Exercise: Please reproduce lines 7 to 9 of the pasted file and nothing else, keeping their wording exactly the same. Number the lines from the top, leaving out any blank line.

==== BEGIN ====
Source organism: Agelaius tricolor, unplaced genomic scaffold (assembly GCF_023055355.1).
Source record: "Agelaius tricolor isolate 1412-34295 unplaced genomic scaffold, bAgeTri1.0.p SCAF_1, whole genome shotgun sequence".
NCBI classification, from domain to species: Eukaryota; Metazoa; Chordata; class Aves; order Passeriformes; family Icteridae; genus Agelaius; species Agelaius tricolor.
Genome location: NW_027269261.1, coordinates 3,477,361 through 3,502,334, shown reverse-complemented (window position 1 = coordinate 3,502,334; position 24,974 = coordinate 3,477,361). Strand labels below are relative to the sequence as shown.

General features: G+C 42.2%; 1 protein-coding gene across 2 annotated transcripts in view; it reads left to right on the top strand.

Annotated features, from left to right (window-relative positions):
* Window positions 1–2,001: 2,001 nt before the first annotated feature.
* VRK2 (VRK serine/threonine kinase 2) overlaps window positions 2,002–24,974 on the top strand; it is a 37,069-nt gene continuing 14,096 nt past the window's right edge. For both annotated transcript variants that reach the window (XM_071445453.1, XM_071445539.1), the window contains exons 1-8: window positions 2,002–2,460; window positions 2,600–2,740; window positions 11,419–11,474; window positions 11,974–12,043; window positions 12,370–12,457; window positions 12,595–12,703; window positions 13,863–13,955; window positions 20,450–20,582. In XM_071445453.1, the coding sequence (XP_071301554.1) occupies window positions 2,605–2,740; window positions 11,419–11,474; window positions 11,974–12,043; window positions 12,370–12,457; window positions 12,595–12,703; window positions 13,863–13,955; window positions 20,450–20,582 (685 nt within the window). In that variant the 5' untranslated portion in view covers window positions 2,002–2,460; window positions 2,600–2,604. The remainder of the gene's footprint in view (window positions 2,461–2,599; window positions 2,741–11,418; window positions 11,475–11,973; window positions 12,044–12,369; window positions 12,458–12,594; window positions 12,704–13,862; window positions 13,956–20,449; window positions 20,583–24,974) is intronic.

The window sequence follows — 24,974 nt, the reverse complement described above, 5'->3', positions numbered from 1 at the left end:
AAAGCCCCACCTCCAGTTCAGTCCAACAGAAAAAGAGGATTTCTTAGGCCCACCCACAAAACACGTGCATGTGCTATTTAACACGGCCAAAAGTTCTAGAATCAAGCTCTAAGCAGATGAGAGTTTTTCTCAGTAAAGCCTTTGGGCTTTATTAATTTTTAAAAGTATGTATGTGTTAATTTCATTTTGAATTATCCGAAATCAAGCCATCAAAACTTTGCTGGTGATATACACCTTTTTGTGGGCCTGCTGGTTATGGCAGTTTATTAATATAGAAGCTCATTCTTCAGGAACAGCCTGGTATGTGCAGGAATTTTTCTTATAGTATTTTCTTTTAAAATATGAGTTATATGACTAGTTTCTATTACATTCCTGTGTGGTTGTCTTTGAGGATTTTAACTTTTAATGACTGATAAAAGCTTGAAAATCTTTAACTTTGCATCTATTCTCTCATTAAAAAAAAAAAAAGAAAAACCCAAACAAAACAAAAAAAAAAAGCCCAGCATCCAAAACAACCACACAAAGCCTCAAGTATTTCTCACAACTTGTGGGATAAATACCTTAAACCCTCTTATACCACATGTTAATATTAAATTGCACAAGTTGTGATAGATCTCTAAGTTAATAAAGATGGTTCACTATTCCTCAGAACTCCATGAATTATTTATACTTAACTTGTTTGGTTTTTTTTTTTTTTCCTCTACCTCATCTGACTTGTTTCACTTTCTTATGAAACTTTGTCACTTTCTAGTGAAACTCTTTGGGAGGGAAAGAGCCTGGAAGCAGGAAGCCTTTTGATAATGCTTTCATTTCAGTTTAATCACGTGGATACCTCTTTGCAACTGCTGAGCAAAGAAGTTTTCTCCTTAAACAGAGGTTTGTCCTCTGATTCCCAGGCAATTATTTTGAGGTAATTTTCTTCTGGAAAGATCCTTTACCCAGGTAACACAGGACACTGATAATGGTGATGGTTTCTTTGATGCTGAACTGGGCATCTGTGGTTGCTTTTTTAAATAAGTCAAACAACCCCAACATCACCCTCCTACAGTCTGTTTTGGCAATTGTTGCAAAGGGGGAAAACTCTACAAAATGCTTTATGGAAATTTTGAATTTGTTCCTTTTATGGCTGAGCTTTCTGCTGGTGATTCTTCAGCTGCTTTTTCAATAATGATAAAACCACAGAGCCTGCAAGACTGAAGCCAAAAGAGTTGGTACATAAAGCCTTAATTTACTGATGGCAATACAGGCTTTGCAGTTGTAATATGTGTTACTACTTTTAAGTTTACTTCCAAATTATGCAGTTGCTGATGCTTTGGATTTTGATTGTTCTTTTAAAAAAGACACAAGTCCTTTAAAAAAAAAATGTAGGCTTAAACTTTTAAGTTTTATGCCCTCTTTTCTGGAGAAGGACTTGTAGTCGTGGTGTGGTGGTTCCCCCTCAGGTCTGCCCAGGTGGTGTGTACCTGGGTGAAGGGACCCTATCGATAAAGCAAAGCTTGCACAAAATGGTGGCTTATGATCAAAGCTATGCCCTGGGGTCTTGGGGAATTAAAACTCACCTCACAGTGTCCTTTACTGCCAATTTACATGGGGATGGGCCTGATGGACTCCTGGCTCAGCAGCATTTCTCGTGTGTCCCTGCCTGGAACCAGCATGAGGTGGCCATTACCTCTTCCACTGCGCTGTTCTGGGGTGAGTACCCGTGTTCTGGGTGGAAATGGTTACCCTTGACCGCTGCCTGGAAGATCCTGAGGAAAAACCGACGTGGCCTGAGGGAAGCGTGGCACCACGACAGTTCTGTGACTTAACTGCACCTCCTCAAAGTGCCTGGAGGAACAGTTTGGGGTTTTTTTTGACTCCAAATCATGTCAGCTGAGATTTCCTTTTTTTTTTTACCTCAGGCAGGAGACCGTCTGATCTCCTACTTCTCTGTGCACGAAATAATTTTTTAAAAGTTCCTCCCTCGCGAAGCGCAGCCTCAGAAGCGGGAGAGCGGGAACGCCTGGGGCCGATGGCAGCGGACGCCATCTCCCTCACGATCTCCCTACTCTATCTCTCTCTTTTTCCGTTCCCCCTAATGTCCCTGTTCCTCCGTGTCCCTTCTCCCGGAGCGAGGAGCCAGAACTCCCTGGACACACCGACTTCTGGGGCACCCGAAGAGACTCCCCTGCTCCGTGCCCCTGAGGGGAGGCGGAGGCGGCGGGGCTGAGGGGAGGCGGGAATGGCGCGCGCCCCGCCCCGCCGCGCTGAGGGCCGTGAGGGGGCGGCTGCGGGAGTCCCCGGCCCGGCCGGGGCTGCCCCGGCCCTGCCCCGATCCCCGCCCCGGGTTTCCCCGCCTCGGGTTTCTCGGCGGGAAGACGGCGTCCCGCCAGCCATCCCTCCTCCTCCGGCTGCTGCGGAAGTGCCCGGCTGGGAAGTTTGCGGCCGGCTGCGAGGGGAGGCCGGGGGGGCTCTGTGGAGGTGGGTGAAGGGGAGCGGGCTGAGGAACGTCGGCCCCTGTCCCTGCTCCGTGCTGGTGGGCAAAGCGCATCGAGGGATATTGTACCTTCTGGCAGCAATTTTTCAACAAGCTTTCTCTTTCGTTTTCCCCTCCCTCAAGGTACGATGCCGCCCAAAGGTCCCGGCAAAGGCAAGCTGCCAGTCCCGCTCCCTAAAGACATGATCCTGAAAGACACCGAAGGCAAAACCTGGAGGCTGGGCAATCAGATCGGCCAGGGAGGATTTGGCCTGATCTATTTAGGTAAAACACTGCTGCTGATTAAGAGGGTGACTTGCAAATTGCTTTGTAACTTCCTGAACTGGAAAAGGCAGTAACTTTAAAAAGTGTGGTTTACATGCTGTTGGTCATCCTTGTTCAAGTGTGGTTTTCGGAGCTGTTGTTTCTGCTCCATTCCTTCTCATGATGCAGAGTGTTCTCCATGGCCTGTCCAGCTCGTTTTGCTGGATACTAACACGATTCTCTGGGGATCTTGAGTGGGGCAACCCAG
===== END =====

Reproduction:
* Window positions 1–2,001: 2,001 nt before the first annotated feature.
* VRK2 (VRK serine/threonine kinase 2) overlaps window positions 2,002–24,974 on the top strand; it is a 37,069-nt gene continuing 14,096 nt past the window's right edge. For both annotated transcript variants that reach the window (XM_071445453.1, XM_071445539.1), the window contains exons 1-8: window positions 2,002–2,460; window positions 2,600–2,740; window positions 11,419–11,474; window positions 11,974–12,043; window positions 12,370–12,457; window positions 12,595–12,703; window positions 13,863–13,955; window positions 20,450–20,582. In XM_071445453.1, the coding sequence (XP_071301554.1) occupies window positions 2,605–2,740; window positions 11,419–11,474; window positions 11,974–12,043; window positions 12,370–12,457; window positions 12,595–12,703; window positions 13,863–13,955; window positions 20,450–20,582 (685 nt within the window). In that variant the 5' untranslated portion in view covers window positions 2,002–2,460; window positions 2,600–2,604. The remainder of the gene's footprint in view (window positions 2,461–2,599; window positions 2,741–11,418; window positions 11,475–11,973; window positions 12,044–12,369; window positions 12,458–12,594; window positions 12,704–13,862; window positions 13,956–20,449; window positions 20,583–24,974) is intronic.

The window sequence follows — 24,974 nt, the reverse complement described above, 5'->3', positions numbered from 1 at the left end: